As non-threatening as it sounds, the expression paper tiger is an ancient metaphor related to threats and war. But does it hold the same meaning today? Let’s unfold the details surrounding this idiom and discover how you can use it in conversation and in your writing.
Paper Tiger Meaning Explained
The phrase paper tiger paints a rather peculiar picture—a carnivorous feline crafted from flimsy material. But, of course, language isn’t always literal, and there are no real tigers here. The term is meant to describe something or someone that appears threatening or powerful but is ineffectual and weak when challenged.
It’s all in the presentation, like a meticulously folded origami tiger, but the substance might not match the intimidating exterior.
A great example that anyone can understand is legal jargon. Whenever you sign an agreement or buy something that involves a lawyer, there’s always a hefty stack of papers filled with confusing legal terms and intimidating parameters. But underneath it all, it’s just a basic legal contract that states a simple fact.
Origin and Etymology of Paper Tiger
The phrase paper tiger comes from the world of Chinese proverbs. The specific Chinese phrase zhilaohu directly translates to paper tiger, and Chairman Mao Zedong popularized it during the mid-20th century.
Mao used the term as a metaphor for imperialism, suggesting that Western powers might appear fierce but was fundamentally weak and could be defeated. But he didn’t actually coin the expression. It was used earlier, in 1836, by Sir John F. Davis:
“A blustering, harmless fellow they [the Chinese] call ‘a paper tiger’.”
Synonyms for Paper Tiger
Just as a single tiger can have many stripes, a single phrase can have many synonyms. Let’s explore some alternative phrases you can use.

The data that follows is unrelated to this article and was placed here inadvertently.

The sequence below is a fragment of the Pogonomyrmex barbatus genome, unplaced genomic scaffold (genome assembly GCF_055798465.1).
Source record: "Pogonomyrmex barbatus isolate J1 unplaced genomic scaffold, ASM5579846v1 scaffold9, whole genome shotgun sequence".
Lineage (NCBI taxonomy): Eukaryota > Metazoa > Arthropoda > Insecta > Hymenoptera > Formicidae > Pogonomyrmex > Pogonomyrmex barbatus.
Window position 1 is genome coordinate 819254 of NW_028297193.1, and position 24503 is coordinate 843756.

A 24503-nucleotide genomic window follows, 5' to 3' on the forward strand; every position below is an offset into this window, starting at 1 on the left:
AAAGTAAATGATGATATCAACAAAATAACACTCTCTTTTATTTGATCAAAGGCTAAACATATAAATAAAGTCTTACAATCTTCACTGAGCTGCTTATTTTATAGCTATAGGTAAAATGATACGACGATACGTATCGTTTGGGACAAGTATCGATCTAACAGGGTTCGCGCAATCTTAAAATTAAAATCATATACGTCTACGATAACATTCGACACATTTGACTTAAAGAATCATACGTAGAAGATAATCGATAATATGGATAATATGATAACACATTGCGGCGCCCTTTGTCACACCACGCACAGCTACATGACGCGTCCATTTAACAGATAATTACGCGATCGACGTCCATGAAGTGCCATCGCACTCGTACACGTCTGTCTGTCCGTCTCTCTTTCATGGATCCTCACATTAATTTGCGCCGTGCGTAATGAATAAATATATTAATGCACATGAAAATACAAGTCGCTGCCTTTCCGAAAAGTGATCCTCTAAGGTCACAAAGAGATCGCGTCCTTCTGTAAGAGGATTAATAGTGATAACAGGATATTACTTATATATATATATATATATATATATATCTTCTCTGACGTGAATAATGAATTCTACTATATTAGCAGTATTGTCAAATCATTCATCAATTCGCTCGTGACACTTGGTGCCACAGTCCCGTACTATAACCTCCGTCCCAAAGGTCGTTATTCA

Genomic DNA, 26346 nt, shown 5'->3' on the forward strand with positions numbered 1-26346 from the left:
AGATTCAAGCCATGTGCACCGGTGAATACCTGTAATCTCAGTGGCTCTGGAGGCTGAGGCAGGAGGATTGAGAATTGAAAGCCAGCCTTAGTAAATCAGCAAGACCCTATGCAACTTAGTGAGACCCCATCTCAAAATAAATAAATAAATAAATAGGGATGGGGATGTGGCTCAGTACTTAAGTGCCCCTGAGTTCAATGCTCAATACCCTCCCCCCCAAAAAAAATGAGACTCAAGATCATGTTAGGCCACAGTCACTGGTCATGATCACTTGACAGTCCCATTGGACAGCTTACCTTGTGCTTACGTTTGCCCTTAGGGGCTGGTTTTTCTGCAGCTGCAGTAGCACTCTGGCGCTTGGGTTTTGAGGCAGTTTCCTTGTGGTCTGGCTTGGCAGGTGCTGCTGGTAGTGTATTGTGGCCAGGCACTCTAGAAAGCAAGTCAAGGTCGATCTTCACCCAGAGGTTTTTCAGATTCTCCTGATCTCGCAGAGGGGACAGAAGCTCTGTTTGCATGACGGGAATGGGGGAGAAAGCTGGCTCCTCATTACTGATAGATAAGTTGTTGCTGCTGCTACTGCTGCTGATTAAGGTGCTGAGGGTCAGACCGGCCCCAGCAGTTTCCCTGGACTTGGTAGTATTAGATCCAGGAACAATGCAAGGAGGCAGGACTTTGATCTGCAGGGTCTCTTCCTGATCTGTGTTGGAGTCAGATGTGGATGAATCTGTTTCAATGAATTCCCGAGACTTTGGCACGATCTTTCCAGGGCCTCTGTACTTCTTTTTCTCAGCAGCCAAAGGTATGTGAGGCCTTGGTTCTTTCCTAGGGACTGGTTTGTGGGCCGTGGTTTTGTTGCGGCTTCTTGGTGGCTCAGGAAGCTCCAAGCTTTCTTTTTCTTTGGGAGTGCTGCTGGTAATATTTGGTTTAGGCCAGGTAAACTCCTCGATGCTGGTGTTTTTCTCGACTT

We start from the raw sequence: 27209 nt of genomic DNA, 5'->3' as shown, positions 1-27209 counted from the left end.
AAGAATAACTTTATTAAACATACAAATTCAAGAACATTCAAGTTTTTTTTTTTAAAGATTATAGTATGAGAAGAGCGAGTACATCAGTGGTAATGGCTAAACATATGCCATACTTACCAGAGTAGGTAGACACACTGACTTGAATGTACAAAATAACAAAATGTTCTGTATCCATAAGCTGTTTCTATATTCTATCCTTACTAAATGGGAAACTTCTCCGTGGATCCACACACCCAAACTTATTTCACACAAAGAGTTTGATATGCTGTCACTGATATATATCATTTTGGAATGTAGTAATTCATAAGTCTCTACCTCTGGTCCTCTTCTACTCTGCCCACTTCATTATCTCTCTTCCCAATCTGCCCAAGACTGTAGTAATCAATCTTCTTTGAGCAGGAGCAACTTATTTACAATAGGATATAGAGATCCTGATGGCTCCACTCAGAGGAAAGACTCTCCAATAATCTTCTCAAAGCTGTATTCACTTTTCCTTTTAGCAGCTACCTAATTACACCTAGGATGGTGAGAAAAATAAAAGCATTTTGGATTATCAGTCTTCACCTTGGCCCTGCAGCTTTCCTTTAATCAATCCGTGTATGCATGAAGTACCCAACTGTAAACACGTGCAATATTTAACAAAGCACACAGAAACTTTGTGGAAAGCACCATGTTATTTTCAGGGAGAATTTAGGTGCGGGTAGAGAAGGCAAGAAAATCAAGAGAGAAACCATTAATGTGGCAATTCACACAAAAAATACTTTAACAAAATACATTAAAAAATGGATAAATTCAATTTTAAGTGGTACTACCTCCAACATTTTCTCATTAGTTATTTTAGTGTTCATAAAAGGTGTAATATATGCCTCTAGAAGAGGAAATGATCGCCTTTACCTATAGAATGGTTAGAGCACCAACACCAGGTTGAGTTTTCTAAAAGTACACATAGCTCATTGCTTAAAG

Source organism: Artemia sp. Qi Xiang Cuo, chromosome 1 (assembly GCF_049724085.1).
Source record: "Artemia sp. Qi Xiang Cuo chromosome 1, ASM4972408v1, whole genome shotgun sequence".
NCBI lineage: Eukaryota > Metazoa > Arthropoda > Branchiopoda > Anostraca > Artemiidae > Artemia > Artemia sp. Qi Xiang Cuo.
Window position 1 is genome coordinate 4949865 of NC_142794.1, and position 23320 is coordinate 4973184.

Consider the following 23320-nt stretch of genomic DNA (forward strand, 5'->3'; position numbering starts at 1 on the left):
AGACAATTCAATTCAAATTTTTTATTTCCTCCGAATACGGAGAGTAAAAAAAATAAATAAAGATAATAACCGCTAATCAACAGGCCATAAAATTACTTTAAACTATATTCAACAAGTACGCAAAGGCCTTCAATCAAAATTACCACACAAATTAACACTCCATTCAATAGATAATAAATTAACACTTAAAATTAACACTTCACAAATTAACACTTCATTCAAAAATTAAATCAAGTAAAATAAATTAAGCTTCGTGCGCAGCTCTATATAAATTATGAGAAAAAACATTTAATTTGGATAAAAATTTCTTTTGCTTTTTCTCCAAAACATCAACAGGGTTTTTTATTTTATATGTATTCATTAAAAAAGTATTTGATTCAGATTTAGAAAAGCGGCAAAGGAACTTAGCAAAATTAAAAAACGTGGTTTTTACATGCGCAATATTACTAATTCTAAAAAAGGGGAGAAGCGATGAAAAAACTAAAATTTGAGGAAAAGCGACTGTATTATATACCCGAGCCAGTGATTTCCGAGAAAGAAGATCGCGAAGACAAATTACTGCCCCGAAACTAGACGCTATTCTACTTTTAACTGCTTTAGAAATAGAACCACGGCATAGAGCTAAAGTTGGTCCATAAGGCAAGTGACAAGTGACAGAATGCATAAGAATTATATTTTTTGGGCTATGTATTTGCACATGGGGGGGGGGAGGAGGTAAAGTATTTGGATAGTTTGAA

- Hollow threat
- Toothless tiger
- Bark worse than one’s bite
- Empty suit
Paper Tiger Examples in a Sentence
Sometimes it’s just easier to see a word or phrase in action, like in a full sentence. So here is a handful to get you started.
- My company’s strict dress code is a paper tiger—it’s hardly ever enforced, so don’t worry about it.
- Despite his loud boasting, their new boss turned out to be a paper tiger with hardly any real authority.
- The threats of the dictator turned out to be nothing more than the roar of a toothless paper tiger when the international community stepped in.
- The policy designed to address climate change was criticized as a paper tiger, lacking concrete measures and sufficient funding.
- The other soccer team’s star player talks a big game, but on the field, he is just a paper tiger.
- The qualifications are impossible to meet, but I know now that they’re just a financial paper tiger.
- I know my parents’ rules seem harsh, but they’re just a type of paper tiger because Mom and Dad never really enforce anything.
How would the West have conducted itself during the Cold War had it known in 1945, 1970 or even 1985 what we know now—that the Soviet Union was a paper tiger that disguised internal weakness and defense shortcomings with extravagant expenditures on the arms race, aggressive posturing and obsessive focus on propaganda abroad? (The Jerusalem Post)
Remember, it’s always about more than appearances. So next time you encounter something seemingly fearsome, consider whether it might just be a paper tiger. Keep adding more idioms and cool expressions like this to your vocabulary, and check out my other helpful guides!